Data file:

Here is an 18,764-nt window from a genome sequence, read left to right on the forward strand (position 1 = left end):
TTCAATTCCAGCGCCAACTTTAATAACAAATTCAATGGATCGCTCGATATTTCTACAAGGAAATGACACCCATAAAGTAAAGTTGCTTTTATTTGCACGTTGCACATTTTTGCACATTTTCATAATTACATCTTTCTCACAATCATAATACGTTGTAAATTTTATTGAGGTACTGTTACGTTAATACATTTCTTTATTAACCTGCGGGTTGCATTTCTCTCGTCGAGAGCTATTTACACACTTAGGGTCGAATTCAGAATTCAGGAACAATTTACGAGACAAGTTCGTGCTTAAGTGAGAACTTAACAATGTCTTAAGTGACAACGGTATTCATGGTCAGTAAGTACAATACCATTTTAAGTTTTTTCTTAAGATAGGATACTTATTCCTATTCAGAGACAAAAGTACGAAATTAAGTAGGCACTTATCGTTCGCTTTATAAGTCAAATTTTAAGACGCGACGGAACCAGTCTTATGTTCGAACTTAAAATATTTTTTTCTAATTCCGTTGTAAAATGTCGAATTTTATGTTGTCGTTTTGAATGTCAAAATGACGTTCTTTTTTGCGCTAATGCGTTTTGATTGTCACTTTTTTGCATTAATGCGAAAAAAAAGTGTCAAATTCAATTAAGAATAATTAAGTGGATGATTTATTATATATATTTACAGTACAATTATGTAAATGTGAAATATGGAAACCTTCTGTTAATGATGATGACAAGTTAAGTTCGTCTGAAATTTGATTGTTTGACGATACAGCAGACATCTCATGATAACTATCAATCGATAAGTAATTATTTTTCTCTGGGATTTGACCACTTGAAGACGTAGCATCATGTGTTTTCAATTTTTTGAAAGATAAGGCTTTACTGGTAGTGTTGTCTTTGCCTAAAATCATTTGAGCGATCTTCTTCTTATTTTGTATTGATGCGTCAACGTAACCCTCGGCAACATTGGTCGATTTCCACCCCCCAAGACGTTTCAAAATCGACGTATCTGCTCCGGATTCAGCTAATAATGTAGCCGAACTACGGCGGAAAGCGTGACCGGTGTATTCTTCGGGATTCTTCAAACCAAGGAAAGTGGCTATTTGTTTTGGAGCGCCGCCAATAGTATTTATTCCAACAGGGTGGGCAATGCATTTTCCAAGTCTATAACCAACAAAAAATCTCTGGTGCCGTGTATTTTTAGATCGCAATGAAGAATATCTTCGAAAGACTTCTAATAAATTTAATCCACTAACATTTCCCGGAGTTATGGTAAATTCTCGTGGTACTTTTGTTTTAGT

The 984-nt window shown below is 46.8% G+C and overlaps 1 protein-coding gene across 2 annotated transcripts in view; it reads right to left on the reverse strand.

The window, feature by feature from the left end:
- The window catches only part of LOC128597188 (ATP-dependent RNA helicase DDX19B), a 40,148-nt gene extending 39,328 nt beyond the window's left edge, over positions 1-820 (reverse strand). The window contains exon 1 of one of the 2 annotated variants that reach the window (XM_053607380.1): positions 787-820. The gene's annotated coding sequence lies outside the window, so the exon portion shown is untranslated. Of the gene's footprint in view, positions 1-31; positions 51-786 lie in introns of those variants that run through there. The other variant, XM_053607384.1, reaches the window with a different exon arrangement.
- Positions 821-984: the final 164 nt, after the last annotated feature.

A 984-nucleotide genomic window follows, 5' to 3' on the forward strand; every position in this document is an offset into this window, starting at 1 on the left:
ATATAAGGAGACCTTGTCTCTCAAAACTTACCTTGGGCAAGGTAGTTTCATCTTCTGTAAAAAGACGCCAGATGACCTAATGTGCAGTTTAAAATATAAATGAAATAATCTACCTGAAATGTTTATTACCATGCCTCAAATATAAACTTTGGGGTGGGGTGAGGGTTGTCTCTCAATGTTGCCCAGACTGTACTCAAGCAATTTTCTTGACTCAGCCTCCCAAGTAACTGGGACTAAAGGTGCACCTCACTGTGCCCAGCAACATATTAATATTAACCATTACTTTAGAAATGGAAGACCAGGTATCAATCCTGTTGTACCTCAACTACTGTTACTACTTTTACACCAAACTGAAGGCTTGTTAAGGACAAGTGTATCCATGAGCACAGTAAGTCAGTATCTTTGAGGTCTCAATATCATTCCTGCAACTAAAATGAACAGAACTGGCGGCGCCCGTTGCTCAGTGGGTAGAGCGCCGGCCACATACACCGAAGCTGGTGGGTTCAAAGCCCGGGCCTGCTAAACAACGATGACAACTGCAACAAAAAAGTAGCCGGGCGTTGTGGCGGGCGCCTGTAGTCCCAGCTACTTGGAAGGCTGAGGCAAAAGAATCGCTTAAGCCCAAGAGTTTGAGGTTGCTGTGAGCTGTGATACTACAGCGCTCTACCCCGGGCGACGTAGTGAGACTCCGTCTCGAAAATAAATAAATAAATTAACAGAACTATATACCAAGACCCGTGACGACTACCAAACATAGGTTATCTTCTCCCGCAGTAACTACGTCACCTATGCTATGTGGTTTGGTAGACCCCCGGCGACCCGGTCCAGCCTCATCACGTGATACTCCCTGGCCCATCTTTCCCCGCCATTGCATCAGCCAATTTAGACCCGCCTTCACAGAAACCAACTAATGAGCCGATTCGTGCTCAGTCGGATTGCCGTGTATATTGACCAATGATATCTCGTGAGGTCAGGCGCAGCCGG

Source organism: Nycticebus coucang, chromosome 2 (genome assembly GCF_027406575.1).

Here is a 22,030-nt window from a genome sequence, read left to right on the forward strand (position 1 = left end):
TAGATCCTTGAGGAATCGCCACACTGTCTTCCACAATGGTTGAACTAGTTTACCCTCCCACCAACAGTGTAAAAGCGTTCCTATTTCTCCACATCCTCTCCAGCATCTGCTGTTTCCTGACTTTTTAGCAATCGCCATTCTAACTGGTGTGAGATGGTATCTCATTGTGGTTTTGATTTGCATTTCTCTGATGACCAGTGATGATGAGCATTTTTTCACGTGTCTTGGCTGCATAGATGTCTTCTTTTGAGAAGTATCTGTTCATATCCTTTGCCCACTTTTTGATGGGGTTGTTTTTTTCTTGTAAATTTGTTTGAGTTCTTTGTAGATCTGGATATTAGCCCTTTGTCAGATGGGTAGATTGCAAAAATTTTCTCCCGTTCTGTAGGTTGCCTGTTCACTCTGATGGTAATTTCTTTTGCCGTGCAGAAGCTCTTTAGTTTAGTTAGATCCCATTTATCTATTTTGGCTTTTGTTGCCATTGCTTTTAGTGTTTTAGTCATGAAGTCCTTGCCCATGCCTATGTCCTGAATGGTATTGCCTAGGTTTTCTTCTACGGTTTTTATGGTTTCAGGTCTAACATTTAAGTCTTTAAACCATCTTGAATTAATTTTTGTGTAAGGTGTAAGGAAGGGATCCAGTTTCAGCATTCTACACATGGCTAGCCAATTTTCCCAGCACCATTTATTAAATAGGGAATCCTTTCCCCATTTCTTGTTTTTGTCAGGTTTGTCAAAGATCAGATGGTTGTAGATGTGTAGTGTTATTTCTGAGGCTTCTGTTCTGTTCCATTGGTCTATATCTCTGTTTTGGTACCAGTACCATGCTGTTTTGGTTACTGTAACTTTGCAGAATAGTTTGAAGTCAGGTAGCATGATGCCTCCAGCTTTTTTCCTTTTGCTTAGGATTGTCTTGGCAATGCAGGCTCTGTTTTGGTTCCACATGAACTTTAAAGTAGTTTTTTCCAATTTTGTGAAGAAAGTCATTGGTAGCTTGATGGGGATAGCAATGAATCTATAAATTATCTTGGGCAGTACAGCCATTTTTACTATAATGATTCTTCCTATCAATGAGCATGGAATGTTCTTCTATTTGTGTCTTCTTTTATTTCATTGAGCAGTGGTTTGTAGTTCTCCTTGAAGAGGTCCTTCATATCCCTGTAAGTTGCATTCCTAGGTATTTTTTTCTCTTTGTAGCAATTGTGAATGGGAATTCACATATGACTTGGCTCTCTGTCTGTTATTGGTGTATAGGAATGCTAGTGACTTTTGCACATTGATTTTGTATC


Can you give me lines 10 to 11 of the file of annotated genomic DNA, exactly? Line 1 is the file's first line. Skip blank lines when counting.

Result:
Here is a 22,030-nt window from a genome sequence, read left to right on the forward strand (position 1 = left end):
TAGATCCTTGAGGAATCGCCACACTGTCTTCCACAATGGTTGAACTAGTTTACCCTCCCACCAACAGTGTAAAAGCGTTCCTATTTCTCCACATCCTCTCCAGCATCTGCTGTTTCCTGACTTTTTAGCAATCGCCATTCTAACTGGTGTGAGATGGTATCTCATTGTGGTTTTGATTTGCATTTCTCTGATGACCAGTGATGATGAGCATTTTTTCACGTGTCTTGGCTGCATAGATGTCTTCTTTTGAGAAGTATCTGTTCATATCCTTTGCCCACTTTTTGATGGGGTTGTTTTTTTCTTGTAAATTTGTTTGAGTTCTTTGTAGATCTGGATATTAGCCCTTTGTCAGATGGGTAGATTGCAAAAATTTTCTCCCGTTCTGTAGGTTGCCTGTTCACTCTGATGGTAATTTCTTTTGCCGTGCAGAAGCTCTTTAGTTTAGTTAGATCCCATTTATCTATTTTGGCTTTTGTTGCCATTGCTTTTAGTGTTTTAGTCATGAAGTCCTTGCCCATGCCTATGTCCTGAATGGTATTGCCTAGGTTTTCTTCTACGGTTTTTATGGTTTCAGGTCTAACATTTAAGTCTTTAAACCATCTTGAATTAATTTTTGTGTAAGGTGTAAGGAAGGGATCCAGTTTCAGCATTCTACACATGGCTAGCCAATTTTCCCAGCACCATTTATTAAATAGGGAATCCTTTCCCCATTTCTTGTTTTTGTCAGGTTTGTCAAAGATCAGATGGTTGTAGATGTGTAGTGTTATTTCTGAGGCTTCTGTTCTGTTCCATTGGTCTATATCTCTGTTTTGGTACCAGTACCATGCTGTTTTGGTTACTGTAACTTTGCAGAATAGTTTGAAGTCAGGTAGCATGATGCCTCCAGCTTTTTTCCTTTTGCTTAGGATTGTCTTGGCAATGCAGGCTCTGTTTTGGTTCCACATGAACTTTAAAGTAGTTTTTTCCAATTTTGTGAAGAAAGTCATTGGTAGCTTGATGGGGATAGCAATGAATCTATAAATTATCTTGGGCAGTACAGCCATTTTTACTATAATGATTCTTCCTATCAATGAGCATGGAATGTTCTTCTATTTGTGTCTTCTTTTATTTCATTGAGCAGTGGTTTGTAGTTCTCCTTGAAGAGGTCCTTCATATCCCTGTAAGTTGCATTCCTAGGTATTTTTTTCTCTTTGTAGCAATTGTGAATGGGAATTCACATATGACTTGGCTCTCTGTCTGTTATTGGTGTATAGGAATGCTAGTGACTTTTGCACATTGATTTTGTATC